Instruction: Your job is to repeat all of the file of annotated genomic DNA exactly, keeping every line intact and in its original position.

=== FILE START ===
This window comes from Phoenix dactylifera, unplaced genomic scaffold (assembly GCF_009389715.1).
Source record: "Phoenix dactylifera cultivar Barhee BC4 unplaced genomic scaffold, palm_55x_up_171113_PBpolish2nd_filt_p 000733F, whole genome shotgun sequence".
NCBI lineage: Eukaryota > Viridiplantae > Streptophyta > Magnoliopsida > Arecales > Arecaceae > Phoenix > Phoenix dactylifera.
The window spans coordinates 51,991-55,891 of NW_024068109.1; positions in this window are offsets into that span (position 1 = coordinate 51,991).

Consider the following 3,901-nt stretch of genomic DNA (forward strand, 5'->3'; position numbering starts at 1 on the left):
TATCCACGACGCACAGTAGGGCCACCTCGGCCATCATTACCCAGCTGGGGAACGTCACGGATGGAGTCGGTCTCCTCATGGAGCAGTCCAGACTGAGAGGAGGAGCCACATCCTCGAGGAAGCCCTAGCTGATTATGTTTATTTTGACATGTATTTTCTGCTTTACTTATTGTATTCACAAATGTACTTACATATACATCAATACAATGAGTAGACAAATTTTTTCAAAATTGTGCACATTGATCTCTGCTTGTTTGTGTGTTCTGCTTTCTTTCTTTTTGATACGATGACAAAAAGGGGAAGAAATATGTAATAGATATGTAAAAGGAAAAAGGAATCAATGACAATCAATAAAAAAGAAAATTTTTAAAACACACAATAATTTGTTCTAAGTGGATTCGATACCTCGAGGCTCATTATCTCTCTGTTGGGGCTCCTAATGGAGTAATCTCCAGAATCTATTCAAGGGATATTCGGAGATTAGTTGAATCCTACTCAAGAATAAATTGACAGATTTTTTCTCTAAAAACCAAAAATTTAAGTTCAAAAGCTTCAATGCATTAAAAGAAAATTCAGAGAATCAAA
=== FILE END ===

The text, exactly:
This window comes from Phoenix dactylifera, unplaced genomic scaffold (assembly GCF_009389715.1).
Source record: "Phoenix dactylifera cultivar Barhee BC4 unplaced genomic scaffold, palm_55x_up_171113_PBpolish2nd_filt_p 000733F, whole genome shotgun sequence".
NCBI lineage: Eukaryota > Viridiplantae > Streptophyta > Magnoliopsida > Arecales > Arecaceae > Phoenix > Phoenix dactylifera.
The window spans coordinates 51,991-55,891 of NW_024068109.1; positions in this window are offsets into that span (position 1 = coordinate 51,991).

Consider the following 3,901-nt stretch of genomic DNA (forward strand, 5'->3'; position numbering starts at 1 on the left):
TATCCACGACGCACAGTAGGGCCACCTCGGCCATCATTACCCAGCTGGGGAACGTCACGGATGGAGTCGGTCTCCTCATGGAGCAGTCCAGACTGAGAGGAGGAGCCACATCCTCGAGGAAGCCCTAGCTGATTATGTTTATTTTGACATGTATTTTCTGCTTTACTTATTGTATTCACAAATGTACTTACATATACATCAATACAATGAGTAGACAAATTTTTTCAAAATTGTGCACATTGATCTCTGCTTGTTTGTGTGTTCTGCTTTCTTTCTTTTTGATACGATGACAAAAAGGGGAAGAAATATGTAATAGATATGTAAAAGGAAAAAGGAATCAATGACAATCAATAAAAAAGAAAATTTTTAAAACACACAATAATTTGTTCTAAGTGGATTCGATACCTCGAGGCTCATTATCTCTCTGTTGGGGCTCCTAATGGAGTAATCTCCAGAATCTATTCAAGGGATATTCGGAGATTAGTTGAATCCTACTCAAGAATAAATTGACAGATTTTTTCTCTAAAAACCAAAAATTTAAGTTCAAAAGCTTCAATGCATTAAAAGAAAATTCAGAGAATCAAA